A Campaign to Fix Canada’s Broken Refugee System

How authentic is Canada’s welcome?

As noted by the Globe and Mail in July 2017,  last year’s Canadian private refugee sponsorship system, exported as a model for the world, has this year cracked and slowed, frustrating many who are waiting for their applications to be processed. To speak out against the present slow processing of refugees, Victoria Unitarians have joined their local Anglican Cathedral and Diocese and others. They are protesting the broken promises of the government made in March 2016 to throw open Canada’s doors to refugees, as well as the lack of transparency about the refugee system and families’ status in the increasingly long waiting system.

There is an estimated backlog of 40,000 cases awaiting processing, with an additional 14,000 who have registered their intent to claim asylum in Canada in the first few months of 2017. The July 2017 Globe and Mail editorial further says, “A government analysis obtained by the Canadian Press forecasts the number of refugee claimants in Canada will hit 36,000 this year, and rise by as much as 20 per cent a year after that. If the current trends hold, the time required to process an application will reach 11 years in 2021, and could cost $3-billion in social support payments. This must not be allowed to happen.”

The CUC is concerned for the estimated 1,000 private sponsorship groups waiting for the Canadian government to process their requests for refugee families. The sponsorship groups have raised the amounts of money ($30-50K per family) required to resettle refugee families. The cost to fix the refugee system is a drop in the bucket compared to the $40 million already raised by private sponsors; money which is now sitting idle.

There is concern that the Immigration and Refugee Board has announced working at reduced capacities due to shortages in staffing. There are reports refugees from Lebanon and Jordan were given priority. There is concern that refugees from certain countries have been given priority over others, and a  note from the Turkish Ambassador states that Turkey (which hosts 2.9 million refugees) was not delaying families at all and that long waits are due to Canada.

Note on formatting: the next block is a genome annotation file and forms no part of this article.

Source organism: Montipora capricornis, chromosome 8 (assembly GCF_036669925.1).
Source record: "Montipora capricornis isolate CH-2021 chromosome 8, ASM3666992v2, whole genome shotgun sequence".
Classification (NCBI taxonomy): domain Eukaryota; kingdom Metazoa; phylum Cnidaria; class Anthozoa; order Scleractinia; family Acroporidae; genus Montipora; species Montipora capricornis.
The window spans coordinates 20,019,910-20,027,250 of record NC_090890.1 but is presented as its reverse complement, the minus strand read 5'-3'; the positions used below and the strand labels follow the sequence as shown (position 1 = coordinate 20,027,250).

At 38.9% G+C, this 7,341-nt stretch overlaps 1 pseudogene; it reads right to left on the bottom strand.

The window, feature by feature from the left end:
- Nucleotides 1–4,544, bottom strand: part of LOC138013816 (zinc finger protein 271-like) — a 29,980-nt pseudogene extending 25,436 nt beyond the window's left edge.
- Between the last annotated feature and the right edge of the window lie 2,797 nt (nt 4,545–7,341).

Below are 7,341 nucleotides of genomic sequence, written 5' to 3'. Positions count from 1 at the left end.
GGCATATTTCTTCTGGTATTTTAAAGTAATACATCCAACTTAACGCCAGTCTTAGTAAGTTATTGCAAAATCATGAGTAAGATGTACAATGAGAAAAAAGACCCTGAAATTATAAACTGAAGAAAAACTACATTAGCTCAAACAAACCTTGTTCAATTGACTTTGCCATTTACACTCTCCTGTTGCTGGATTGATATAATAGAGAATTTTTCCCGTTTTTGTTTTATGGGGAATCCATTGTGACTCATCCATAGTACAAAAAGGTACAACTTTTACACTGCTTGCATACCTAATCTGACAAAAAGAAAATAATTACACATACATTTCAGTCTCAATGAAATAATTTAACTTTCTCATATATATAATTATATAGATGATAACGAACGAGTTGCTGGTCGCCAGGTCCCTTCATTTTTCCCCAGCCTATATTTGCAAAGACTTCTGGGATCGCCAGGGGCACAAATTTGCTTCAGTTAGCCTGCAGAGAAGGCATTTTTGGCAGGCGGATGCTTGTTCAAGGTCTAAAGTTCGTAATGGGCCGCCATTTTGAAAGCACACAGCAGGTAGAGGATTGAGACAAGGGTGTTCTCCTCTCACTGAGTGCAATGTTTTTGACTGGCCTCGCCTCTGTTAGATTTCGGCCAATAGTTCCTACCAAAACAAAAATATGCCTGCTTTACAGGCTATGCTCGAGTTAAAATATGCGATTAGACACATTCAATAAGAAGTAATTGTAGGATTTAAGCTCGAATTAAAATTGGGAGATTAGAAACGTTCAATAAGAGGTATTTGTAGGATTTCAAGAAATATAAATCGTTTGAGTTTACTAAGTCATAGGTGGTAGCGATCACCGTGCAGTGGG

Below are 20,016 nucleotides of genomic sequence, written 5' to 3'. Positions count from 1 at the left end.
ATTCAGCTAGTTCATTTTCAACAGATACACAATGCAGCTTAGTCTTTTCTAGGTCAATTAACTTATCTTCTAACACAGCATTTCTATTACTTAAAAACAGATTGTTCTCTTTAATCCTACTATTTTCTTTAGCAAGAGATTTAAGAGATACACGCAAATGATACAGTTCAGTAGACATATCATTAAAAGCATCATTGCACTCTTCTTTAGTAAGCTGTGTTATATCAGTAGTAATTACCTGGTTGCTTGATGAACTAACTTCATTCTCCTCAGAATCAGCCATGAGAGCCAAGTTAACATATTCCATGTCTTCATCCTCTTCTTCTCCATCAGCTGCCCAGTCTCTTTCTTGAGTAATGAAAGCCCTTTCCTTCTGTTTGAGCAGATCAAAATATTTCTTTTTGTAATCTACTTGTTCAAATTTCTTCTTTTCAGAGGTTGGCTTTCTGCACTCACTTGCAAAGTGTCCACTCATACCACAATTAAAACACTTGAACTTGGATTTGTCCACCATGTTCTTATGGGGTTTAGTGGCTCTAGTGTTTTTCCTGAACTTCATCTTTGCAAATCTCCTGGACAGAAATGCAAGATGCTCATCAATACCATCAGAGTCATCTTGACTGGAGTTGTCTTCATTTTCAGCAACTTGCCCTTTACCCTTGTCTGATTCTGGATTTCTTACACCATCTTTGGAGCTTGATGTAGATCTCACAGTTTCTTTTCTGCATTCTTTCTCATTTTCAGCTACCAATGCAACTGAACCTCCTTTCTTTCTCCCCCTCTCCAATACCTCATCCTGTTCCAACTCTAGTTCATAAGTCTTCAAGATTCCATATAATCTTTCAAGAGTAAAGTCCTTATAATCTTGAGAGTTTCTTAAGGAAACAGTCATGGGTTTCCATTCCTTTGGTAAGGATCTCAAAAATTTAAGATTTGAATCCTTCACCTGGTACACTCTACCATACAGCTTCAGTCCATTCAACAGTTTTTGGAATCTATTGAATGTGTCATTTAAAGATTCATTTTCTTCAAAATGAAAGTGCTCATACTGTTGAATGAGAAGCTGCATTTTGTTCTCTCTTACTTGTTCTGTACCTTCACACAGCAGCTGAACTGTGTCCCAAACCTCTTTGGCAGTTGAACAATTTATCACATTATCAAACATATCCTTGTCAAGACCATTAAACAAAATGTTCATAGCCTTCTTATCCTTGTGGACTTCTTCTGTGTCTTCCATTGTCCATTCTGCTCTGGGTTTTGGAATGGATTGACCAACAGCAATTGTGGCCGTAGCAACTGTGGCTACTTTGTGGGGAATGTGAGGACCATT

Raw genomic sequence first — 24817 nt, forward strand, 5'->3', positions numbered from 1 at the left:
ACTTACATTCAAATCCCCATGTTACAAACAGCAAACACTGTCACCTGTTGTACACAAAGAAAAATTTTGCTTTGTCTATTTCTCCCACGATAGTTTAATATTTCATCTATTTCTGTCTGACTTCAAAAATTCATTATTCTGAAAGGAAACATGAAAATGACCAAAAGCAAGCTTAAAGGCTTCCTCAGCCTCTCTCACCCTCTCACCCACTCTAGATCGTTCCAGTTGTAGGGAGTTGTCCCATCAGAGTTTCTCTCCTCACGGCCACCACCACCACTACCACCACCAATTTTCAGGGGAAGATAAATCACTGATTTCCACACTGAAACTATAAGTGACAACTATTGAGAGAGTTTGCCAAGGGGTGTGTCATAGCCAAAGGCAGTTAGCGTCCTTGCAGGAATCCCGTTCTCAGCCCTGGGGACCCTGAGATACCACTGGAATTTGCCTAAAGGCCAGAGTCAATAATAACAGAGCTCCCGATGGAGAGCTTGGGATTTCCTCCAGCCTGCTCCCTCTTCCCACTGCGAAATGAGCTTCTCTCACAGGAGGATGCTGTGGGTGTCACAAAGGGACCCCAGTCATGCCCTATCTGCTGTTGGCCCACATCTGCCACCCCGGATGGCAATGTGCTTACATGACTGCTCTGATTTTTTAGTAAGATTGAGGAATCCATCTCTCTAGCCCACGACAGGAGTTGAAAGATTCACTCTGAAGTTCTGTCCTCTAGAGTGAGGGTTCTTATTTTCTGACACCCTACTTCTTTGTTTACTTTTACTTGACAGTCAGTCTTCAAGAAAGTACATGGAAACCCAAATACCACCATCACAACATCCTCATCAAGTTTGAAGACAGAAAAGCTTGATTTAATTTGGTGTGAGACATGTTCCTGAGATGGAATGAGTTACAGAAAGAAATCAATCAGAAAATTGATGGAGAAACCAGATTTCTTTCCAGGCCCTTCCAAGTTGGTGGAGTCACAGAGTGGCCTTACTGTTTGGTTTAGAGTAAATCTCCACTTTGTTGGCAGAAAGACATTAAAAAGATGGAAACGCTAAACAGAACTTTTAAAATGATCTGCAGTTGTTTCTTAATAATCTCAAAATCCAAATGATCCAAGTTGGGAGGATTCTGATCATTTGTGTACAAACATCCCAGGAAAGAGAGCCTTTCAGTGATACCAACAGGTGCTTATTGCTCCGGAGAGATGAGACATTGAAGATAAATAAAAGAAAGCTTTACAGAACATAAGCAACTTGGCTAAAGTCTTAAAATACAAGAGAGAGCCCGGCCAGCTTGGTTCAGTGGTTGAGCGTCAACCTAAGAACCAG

The CUC, as a Sponsorship Agreement Holder, receives dozens of calls and emails a week from those desperate to come to safety in Canada. All of them are heart-wrenching, like the single mother of 6, or the family of 5 in a refugee camp in Jordan where access to education and medical attention is scarce. Or this email from a young girl: “I am 13 yers old and i am from syria  since i was small i dremed of go to canada my family make up 6 peopel and our financial situation is not good for living i do not want money i want go to canada please help me please.”

The CUC cannot bring any more refugees to Canada in 2017 – our number of allotted spaces are used up.  But politicians say that handwritten letters are worth 200 e-mails; that numbers count, and that popular opinion matters, especially if it comes from across Canada. Help us please, Unitarians from British Columbia to Newfoundland.

So, for maximum effect:

  • Today, please hand write a short, simple, personal, courteous but firm and pointed letter (one page is good).
  • Ask the government to live up to its promise of welcoming refugees by allocating resources to deal with the backlog, to fill staffing positions, and to increase quotas. See How to Write a Letter.
  • Send one letter to the Prime Minister and do NOT cc or copy to anyone. That is priority #1.
  • Send a similar letter to Ahmed Hussen, Minister of Immigration, Refugees and Citizenship (who is mandated to increase immigration levels)
  • Send more letters to your local Member of Parliament, and to the Leaders of the other parties. Find your MP. The address is:
    House of Commons, Parliament Buildings, Ottawa, K1A 0A6. No stamp is needed for for a letter to Parliament.

Please note that letters have to be non-partisan, ie without targeting or supporting a specific politician or political party, so please write to all parties.